- Although the association between annual surgeon total thyroidectomy volume and clinical outcomes is well established, published methods typically group surgeons into volume categories.
- The volume-outcomes association is likely continuous, but little is known about the point at which the annual surgeon procedure volumes begin to beassociated with a decrease in complication rates.
- Multiple studies have demonstrated the relationship between surgeon volume and improved patient outcomes.
- This is no different for thyroid surgery; when procedures are performed by high-volume surgeons, patients have decreased rates of endocrine-specific complications (e.g., transient and permanent hypoparathyroidism and recurrent laryngeal-nerve injury), shorter hospital stays, and lower rates of readmission.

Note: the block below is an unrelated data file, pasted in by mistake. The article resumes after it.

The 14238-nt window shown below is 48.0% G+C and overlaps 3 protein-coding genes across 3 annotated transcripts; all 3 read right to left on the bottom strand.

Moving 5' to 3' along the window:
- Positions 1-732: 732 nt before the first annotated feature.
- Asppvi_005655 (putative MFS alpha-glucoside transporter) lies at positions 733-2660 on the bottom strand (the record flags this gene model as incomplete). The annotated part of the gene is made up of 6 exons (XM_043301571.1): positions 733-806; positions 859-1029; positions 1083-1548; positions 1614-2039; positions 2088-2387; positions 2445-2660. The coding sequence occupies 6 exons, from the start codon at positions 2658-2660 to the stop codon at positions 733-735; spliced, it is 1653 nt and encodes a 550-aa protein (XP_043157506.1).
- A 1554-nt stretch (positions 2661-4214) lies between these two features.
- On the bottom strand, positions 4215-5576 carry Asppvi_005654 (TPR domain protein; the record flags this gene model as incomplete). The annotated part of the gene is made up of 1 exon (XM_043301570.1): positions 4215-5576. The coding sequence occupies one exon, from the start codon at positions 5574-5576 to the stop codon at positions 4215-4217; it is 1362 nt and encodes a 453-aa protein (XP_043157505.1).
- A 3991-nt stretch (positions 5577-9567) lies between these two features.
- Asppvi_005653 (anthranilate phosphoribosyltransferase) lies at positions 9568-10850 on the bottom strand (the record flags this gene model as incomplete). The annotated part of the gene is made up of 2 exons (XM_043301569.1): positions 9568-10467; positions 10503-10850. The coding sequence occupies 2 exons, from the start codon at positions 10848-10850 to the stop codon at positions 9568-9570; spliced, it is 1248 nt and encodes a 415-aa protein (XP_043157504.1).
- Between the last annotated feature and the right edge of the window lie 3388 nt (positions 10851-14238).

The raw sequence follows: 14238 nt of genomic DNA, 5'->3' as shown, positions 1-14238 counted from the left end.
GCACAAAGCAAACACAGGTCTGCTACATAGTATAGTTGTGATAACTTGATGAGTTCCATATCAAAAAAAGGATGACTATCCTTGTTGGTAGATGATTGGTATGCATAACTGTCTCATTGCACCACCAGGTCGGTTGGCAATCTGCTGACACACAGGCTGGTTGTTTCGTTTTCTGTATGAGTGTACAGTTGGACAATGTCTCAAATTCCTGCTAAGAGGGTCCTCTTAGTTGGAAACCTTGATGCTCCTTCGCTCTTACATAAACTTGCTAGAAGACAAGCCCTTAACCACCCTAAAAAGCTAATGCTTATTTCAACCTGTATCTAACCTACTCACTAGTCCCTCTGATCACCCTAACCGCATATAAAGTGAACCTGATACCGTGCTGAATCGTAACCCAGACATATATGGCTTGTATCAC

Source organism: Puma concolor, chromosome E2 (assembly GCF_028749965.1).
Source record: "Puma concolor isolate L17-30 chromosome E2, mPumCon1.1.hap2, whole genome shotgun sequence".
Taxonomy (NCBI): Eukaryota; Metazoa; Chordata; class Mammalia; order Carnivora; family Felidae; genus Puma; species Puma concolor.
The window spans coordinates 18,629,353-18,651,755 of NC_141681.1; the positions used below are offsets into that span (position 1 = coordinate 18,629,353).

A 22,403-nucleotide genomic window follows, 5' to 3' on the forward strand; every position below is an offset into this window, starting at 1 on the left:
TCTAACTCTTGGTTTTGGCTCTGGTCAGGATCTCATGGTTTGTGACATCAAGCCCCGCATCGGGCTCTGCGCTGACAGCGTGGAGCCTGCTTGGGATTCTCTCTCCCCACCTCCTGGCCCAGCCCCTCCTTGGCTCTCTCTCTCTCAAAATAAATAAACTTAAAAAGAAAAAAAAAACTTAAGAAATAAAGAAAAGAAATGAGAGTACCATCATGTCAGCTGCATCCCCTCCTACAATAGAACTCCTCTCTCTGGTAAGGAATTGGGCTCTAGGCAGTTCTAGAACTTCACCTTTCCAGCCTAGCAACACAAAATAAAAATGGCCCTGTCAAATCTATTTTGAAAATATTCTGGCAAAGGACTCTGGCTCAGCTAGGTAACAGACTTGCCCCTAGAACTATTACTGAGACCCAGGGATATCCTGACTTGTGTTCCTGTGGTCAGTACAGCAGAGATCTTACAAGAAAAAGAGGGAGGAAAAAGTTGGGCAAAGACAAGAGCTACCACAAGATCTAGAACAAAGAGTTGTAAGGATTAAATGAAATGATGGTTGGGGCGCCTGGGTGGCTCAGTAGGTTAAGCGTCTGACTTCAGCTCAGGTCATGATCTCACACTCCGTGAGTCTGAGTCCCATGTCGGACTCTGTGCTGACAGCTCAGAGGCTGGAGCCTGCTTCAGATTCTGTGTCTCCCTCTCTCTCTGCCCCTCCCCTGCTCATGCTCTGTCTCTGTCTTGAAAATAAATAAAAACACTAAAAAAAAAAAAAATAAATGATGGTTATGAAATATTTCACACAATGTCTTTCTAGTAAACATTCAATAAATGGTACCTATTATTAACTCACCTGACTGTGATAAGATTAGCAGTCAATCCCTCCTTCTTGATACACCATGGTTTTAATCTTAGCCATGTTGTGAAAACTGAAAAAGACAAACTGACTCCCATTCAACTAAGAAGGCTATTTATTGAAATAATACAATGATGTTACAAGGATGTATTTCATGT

- Previous studies have varied with respect to the definition of a high-volume surgeon, ranging from a threshold of 30 to 100 thyroidectomies per year:
- One recent study demonstrated that the likelihood of experiencing a complication decreased with increased surgeon volume, up to 26 total thyroidectomies per year.
- The intent of the current study was to examine the association between surgeon volume and patient outcomes for total thyroidectomy, with the hypothesis that the optimal threshold is continuous, with no defined cut point defining a high-volume surgeon
JAMA Otolaryngol Head Neck Surg. 2019 Jul 25. doi: 10.1001/jamaoto.2019.1752